On May 4th, the Pew Research Center released a new poll on political affiliation, titled Beyond Red vs. Blue: The Political Typology, and it presents a complex landscape for the 2012 election…for both parties.
Their opening summary of the findings:
With the economy still struggling and the nation involved in multiple military operations overseas, the public’s political mood is fractious. In this environment, many political attitudes have become more doctrinaire at both ends of the ideological spectrum, a polarization that reflects the current atmosphere in Washington.
Yet at the same time, a growing number of Americans are choosing not to identify with either political party, and the center of the political spectrum is increasingly diverse. Rather than being moderate, many of these independents hold extremely strong ideological positions on issues such as the role of government, immigration, the environment and social issues. But they combine these views in ways that defy liberal or conservative orthodoxy.
For political leaders in both parties, the challenge is not only one of appeasing ideological and moderate “wings” within their coalitions, but rather holding together remarkably disparate groups, many of whom have strong disagreements with core principles that have defined each party’s political character in recent years.
Pew segments the people polled into the following categories –
On the political right:
- Staunch Conservatives take extremely conservative positions on nearly all issues – on the size and role of government, on economics, foreign policy, social issues and moral concerns. Most agree with the Tea Party and even more very strongly disapprove of Barack Obama’s job performance.
- Main Street Republicans – a second core group of Republicans – also is conservative, but less consistently so.
On the left:
- Solid Liberals express diametrically opposing views from the Staunch Conservatives on virtually every issue. Solid Liberals are predominantly white.
- New Coalition Democrats – minorities make up greater shares of this category, including nearly equal numbers of whites, African Americans and Hispanics. New Coalition Democrats are distinguished by their upbeat attitudes in the face of economic struggles.
- Hard-Pressed Democrats are financially struggling, this group about a third African American.
Unlike Solid Liberals, both of these last two groups are highly religious and socially conservative.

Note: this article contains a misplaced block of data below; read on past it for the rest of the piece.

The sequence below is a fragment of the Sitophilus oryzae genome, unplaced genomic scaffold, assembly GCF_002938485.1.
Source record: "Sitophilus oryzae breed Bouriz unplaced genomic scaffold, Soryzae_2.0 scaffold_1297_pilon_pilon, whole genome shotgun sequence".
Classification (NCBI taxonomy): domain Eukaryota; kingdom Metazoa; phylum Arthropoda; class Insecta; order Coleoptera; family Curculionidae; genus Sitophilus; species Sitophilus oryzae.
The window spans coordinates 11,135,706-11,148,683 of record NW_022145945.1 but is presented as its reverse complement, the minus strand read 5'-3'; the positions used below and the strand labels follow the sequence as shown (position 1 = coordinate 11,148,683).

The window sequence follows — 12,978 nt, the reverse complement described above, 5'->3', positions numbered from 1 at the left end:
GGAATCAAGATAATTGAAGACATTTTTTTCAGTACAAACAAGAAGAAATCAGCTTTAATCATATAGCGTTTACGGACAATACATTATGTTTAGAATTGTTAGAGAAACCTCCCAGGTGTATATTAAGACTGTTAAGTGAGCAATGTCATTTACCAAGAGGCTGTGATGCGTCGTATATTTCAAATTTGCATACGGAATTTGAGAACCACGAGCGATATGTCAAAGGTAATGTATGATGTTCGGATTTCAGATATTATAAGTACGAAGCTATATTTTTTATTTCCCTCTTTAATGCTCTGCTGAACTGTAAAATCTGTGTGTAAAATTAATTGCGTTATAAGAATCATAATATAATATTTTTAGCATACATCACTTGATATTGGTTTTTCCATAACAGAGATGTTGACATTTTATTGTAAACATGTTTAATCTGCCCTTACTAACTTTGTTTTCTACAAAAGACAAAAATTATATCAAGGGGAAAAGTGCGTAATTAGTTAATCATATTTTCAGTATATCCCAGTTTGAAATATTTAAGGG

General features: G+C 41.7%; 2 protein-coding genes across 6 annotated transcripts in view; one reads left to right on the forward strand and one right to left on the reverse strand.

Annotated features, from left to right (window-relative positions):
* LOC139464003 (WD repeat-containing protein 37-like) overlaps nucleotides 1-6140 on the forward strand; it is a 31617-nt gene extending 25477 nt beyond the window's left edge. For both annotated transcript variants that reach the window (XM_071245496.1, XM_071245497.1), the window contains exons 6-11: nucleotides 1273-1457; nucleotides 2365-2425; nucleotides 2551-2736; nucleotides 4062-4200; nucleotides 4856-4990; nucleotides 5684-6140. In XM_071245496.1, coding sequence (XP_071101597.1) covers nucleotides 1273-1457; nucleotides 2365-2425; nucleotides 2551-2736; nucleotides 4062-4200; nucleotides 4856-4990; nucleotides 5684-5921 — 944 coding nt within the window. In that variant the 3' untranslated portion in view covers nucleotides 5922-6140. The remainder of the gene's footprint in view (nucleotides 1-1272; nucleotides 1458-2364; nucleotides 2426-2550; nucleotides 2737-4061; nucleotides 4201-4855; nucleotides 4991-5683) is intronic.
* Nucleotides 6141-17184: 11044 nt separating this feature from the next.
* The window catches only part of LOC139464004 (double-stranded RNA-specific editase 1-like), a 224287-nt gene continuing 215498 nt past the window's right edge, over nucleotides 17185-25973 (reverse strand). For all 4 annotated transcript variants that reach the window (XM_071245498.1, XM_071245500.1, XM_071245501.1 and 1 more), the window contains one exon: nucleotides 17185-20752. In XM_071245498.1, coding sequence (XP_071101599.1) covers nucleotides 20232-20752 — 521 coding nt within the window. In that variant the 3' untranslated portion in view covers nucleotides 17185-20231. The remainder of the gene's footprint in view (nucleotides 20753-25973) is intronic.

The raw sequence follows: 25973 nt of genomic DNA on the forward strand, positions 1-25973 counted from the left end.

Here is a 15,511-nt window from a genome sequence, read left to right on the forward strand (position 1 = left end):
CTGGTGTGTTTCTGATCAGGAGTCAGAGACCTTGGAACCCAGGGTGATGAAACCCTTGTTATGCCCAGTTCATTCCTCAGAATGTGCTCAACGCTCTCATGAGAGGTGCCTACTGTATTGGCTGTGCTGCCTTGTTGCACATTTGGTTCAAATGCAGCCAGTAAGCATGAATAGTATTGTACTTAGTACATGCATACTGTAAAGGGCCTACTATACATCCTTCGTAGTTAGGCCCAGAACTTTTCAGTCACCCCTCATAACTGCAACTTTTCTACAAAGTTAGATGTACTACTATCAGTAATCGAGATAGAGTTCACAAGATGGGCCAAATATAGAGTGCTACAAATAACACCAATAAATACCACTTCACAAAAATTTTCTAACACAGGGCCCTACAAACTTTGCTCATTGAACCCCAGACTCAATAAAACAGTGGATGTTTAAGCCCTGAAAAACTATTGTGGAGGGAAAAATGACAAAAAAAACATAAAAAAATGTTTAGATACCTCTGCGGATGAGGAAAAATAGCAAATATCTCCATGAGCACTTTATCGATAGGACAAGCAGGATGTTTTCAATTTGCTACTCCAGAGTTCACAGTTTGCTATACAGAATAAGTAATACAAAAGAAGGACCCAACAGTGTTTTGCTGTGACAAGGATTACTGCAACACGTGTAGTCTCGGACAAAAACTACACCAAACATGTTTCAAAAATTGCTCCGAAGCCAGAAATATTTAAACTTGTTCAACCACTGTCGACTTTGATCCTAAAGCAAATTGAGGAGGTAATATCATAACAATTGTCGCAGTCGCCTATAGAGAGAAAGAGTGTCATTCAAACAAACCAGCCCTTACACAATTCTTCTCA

In the middle, Independents have played a determinative role in the last three national elections. Pew says that the three groups in the center of the political typology have very little in common, aside from their avoidance of partisan labels.
- Libertarians are largely white, well-educated and affluent. They have a relatively secular outlook on some social issues, including homosexuality and abortion. But Republican-oriented Libertarians are far more critical of government, less supportive of environmental regulations, and more supportive of business than are Post-Moderns.
- Post-Moderns are also largely white, well-educated and affluent, have the same relatively secular outlook on some social issues as Libertarians but are far less critical of government, more supportive of environmental regulations, and less supportive of business than Libertarians.
- Disaffecteds, the other main group of independents, are financially stressed and cynical about politics. Most lean to the Republican Party, though they differ from the core Republican groups in their support for increased government aid to the poor.
And finally, the people who choose not to participate.
- Bystanders, largely consign themselves to the political sidelines and for the most part are not included in the Pew analysis. These are the people who don’t vote and seemingly don’t care.
Roughly half of Disaffecteds, New Coalition Democrats and Hard-Pressed Democrats have household incomes below $30,000 a year. Fewer than a quarter in any of the other five groups are in this income range.
Pew has also sliced these groups as parts of the general public and registered voters.
In studying this data, it is hard to find good news for either major party. In fact, it seems that it is bad news for Republicans as the “out of power” party in the Senate and the White House. Due to the fact that Pew found a profound distrust of politicians in general…
As a whole, Americans are cynical about elected officials, with most saying politicians don’t care what average Americans think (69%) and that they lose touch with voters back home quickly (72%).
…controlling the House is a disadvantage as long as gridlock continues and if the public adopts a “do nothing” view of he House Republicans, the party truly is over. With this degree of apparent instability and churn in the electorate, the likely result is that they will prefer consistency and return Obama to the Oval Office, sort of a “better off with the Devil you know, rather than the one you don’t” philosophy.